The turning process involves the rotation of the workpiece around a central axis, while the cutting tool removes material from it. This technique is commonly employed for achieving symmetrical shaping of the workpiece. Notably, the cutting tool can be computer-controlled, enhancing precision and efficiency. Various applications of the turning process exist, serving diverse purposes:

Engine components


Machine components




The process of milling utilizes a cutting surface that rotates and moves against the workpiece in order to produce various plane shapes. These cutting shapes can vary from basic straight cuts to angled and inclined surfaces tailored for specific needs. A variety of milling tools, including bed mills, column mills, gantry mills, C-frame mills, knee mills, turret mills, ram-type mills, and others, are available to achieve this. Various applications of milling tools include:


Agricultural equipment

Slotting and Grooves

Automotive parts

Aerospace components

Energy sector


Drilling tools are considered to be among the most basic forms of machining equipment. Their primary function is to maneuver across the workpiece and generate holes using drill presses. These holes serve various purposes such as accommodating screws, facilitating secondary assembly, or simply enhancing the overall appearance. The applications of drilling encompass a wide range of tasks:

Screw holes

Fluid assembly ends

Fuel injector bodies

Aircraft landing gear

Heat exchanger tubes


Boring tools are utilized to expand pre-existing drilled holes in the workpiece. This can be achieved using either a single-point cutting tool or a collection of such tools. Boring serves as a complementary process to turning, with the main distinction being that boring focuses on the internal diameter while turning tools handle the external diameter. Notable applications of this technique can be observed in the manufacturing of firearm barrels or engine cylinders. The versatility of boring is evident in its various applications:

Engine cylinders in the automotive industry


Cranes and end loaders



Reaming is a method utilized to slightly enlarge the diameter of a pre-drilled hole and enhance its internal surface finish. This technique becomes necessary when a hole of specific diameter or surface finish is needed, beyond the capabilities of drilling tools. Typically, the procedure involves first drilling a hole that is slightly smaller in size, followed by the use of reaming to achieve the desired width and finish. The applications of reaming are diverse and include:

Screw cutting

Turret lathe

Removing burrs


Grinding is employed to eliminate a minimal quantity of undesired material from a workpiece in order to achieve a polished surface and guarantee utmost accuracy in dimensions. This technique employs an abrasive surface known as a grinding wheel as the tool for cutting. Various types of grinding tools are available, ranging from manual to computerized options. Angle grinders, die grinders, and bench grinders are commonly utilized grinding tools. Grinding finds its applications in various fields:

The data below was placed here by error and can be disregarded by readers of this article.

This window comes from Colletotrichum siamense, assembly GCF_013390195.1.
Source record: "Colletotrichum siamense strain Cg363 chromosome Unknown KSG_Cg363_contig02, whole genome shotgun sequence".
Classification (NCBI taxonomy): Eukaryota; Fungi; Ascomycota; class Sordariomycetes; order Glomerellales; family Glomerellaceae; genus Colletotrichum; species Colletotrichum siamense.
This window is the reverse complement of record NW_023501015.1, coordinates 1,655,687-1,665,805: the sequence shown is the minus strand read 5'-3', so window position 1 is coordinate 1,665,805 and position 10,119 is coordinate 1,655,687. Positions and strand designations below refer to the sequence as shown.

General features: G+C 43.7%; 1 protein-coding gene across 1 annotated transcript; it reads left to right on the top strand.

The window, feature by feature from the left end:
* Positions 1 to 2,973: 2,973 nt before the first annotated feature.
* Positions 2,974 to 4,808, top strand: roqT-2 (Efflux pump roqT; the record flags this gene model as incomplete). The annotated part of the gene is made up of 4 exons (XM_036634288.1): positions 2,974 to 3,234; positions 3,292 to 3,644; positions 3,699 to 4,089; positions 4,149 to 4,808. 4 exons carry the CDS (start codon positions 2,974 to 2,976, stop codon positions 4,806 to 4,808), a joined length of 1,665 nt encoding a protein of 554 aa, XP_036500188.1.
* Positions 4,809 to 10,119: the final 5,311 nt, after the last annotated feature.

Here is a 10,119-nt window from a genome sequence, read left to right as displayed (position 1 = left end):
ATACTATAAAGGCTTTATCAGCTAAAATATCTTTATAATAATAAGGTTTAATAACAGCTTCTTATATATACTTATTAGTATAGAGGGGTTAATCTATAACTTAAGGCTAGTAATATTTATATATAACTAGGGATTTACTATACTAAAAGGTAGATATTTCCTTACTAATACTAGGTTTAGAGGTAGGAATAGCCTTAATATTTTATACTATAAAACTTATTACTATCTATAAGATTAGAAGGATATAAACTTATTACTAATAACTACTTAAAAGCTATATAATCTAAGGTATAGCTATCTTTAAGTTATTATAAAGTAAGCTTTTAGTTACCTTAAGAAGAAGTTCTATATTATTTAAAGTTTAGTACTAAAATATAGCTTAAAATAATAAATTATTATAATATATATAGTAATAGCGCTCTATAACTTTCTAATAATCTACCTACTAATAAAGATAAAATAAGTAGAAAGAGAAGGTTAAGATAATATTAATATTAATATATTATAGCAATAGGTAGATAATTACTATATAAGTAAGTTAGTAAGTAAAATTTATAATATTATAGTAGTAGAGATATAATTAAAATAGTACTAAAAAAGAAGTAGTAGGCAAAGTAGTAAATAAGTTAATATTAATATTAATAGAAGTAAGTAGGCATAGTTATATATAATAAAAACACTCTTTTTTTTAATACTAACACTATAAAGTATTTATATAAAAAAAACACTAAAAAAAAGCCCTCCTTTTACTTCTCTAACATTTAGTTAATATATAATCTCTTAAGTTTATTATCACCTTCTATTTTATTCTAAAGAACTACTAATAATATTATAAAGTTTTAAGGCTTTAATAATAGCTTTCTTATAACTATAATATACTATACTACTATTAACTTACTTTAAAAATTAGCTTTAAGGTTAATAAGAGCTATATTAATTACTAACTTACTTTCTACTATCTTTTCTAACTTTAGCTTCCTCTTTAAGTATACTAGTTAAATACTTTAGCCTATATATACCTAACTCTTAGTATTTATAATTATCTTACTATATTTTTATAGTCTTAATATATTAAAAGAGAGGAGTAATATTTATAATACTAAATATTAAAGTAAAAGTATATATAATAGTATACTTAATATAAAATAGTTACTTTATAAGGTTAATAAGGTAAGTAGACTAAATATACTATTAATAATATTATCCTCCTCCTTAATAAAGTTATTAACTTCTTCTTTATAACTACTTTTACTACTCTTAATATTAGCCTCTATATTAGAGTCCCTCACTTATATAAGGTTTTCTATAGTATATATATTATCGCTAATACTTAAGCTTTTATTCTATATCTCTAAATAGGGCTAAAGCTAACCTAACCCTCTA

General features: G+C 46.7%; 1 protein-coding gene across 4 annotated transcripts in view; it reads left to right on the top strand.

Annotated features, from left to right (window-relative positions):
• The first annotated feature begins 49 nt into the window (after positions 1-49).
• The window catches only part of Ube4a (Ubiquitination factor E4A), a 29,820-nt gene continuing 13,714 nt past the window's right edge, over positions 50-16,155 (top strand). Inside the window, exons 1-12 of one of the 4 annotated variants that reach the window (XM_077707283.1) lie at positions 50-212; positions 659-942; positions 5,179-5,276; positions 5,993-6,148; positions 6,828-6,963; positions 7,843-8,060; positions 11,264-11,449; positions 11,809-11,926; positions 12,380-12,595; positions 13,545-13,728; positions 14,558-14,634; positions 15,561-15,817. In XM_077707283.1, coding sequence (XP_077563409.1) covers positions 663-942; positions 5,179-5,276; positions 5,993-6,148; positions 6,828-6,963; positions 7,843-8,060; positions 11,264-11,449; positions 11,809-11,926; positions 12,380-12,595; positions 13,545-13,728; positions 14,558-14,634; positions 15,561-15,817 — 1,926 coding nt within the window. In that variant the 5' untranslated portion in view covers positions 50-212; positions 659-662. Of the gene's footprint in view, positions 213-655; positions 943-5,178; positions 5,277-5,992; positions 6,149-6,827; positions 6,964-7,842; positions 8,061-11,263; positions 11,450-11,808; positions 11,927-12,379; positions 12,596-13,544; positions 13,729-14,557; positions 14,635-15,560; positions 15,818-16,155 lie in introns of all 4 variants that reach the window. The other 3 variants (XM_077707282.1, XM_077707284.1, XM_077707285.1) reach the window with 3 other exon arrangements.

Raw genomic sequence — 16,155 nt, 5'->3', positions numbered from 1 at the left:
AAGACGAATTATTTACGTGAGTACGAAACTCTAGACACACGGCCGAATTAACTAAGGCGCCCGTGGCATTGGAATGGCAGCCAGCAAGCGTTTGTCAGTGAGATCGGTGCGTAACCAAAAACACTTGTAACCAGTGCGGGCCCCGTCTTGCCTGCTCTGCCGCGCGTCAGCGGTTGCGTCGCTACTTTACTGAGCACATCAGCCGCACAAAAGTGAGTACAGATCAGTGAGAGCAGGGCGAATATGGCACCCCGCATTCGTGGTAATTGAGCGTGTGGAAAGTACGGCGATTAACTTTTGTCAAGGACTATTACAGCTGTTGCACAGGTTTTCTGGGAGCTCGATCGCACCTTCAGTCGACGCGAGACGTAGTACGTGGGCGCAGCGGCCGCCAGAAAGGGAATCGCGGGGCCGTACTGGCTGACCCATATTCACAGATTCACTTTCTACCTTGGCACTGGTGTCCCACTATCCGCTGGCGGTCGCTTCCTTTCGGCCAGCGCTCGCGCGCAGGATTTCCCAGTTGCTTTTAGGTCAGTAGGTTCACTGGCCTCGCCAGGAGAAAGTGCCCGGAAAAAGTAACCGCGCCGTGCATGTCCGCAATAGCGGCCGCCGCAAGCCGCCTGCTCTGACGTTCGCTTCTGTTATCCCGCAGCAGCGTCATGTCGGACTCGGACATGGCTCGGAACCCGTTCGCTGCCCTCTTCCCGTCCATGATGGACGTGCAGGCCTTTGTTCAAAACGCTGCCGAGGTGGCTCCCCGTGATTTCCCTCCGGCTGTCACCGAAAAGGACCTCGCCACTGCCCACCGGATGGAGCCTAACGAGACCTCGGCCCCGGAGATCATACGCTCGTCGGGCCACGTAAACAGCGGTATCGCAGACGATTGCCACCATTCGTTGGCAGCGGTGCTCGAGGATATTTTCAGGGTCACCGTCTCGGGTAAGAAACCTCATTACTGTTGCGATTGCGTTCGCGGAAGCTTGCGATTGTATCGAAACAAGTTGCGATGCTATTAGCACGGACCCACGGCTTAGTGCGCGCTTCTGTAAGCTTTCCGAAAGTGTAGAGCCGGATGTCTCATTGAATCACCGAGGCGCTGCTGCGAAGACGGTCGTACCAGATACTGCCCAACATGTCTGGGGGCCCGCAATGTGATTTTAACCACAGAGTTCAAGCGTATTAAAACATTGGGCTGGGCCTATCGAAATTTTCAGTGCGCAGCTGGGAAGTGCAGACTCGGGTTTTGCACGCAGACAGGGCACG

Brake cylinders and pistons

Surgical drills

Aerospace components

Hydraulic steering pistons

Hip stems

Furniture industry

Gear shafts

Femoral knee joints


Planing involves the creation of smooth, flat surfaces on a workpiece using a machine known as a planer. The cutting action is achieved by the movement between a single-point cutting tool and the workpiece. In addition to linear planing, planers can also be utilized for helical planing tasks. The applications of planing are diverse and encompass various purposes:

Generate flat surface for any requirements

Creating multiple slots at the same time


Sawing is considered one of the oldest methods of machining. It involves the use of a sharp blade, which can sometimes be substituted with a wire or chain that has toothed edges. While sawing is predominantly used in woodworking, it also has various applications in metalworking and stone cutting.

Wood cutting

Tile cutting

House making

Furniture making


Broaching involves the removal of unwanted material using a toothed cutting tool known as a ‘broach’. There are two methods of broaching: linear and rotary, with the linear method being the more widely used. This technique is ideal for accurately machining unique shapes. Some typical applications of broaching include:

Internal keyways

Screw machine parts

Non-circular holes



Burning Machining Techniques

The thermal machining process employs elevated temperatures to eliminate material, as opposed to the traditional machining methods that rely on sharp cutting tools. Essentially, the material is melted away by the heat generated from the thermal tools. The melting process varies depending on the specific thermal techniques employed. There are three prevalent methods of thermal machining techniques.

Laser Cutting:

Laser cutting involves the elimination of material by means of a concentrated light beam. This technique is employed to cut materials into any desired shape. It is applicable to both metallic and non-metallic substances. Laser cutting stands as one of the most accurate methods for cutting. Numerous applications can be found for this cutting technique:


Label Stock and PSA







Aggressive Adhesive Materials

Plasma Cutting:

Plasma cutting utilizes an ionized gas stream to melt and eliminate material. This method necessitates the workpiece to be able to conduct electricity, making it suitable only for metals and conductive alloys. Various uses of plasma cutting include: